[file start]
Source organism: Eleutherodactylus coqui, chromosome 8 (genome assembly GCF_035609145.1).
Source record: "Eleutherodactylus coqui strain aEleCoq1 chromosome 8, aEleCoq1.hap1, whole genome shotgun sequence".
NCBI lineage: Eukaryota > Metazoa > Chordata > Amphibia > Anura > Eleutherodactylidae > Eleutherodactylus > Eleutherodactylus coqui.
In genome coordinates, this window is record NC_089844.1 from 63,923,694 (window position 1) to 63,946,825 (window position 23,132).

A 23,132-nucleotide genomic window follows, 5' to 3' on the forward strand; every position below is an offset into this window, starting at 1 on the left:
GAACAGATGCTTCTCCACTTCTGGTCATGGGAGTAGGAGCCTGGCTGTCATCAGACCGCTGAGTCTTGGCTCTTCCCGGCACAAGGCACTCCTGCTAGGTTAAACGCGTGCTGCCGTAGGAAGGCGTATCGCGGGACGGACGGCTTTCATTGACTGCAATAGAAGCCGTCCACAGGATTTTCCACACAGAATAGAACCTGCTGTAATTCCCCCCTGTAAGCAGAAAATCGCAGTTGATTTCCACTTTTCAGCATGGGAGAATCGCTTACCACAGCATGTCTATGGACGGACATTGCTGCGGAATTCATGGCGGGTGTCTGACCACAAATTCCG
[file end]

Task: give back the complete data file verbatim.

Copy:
Source organism: Eleutherodactylus coqui, chromosome 8 (genome assembly GCF_035609145.1).
Source record: "Eleutherodactylus coqui strain aEleCoq1 chromosome 8, aEleCoq1.hap1, whole genome shotgun sequence".
NCBI lineage: Eukaryota > Metazoa > Chordata > Amphibia > Anura > Eleutherodactylidae > Eleutherodactylus > Eleutherodactylus coqui.
In genome coordinates, this window is record NC_089844.1 from 63,923,694 (window position 1) to 63,946,825 (window position 23,132).

A 23,132-nucleotide genomic window follows, 5' to 3' on the forward strand; every position below is an offset into this window, starting at 1 on the left:
GAACAGATGCTTCTCCACTTCTGGTCATGGGAGTAGGAGCCTGGCTGTCATCAGACCGCTGAGTCTTGGCTCTTCCCGGCACAAGGCACTCCTGCTAGGTTAAACGCGTGCTGCCGTAGGAAGGCGTATCGCGGGACGGACGGCTTTCATTGACTGCAATAGAAGCCGTCCACAGGATTTTCCACACAGAATAGAACCTGCTGTAATTCCCCCCTGTAAGCAGAAAATCGCAGTTGATTTCCACTTTTCAGCATGGGAGAATCGCTTACCACAGCATGTCTATGGACGGACATTGCTGCGGAATTCATGGCGGGTGTCTGACCACAAATTCCG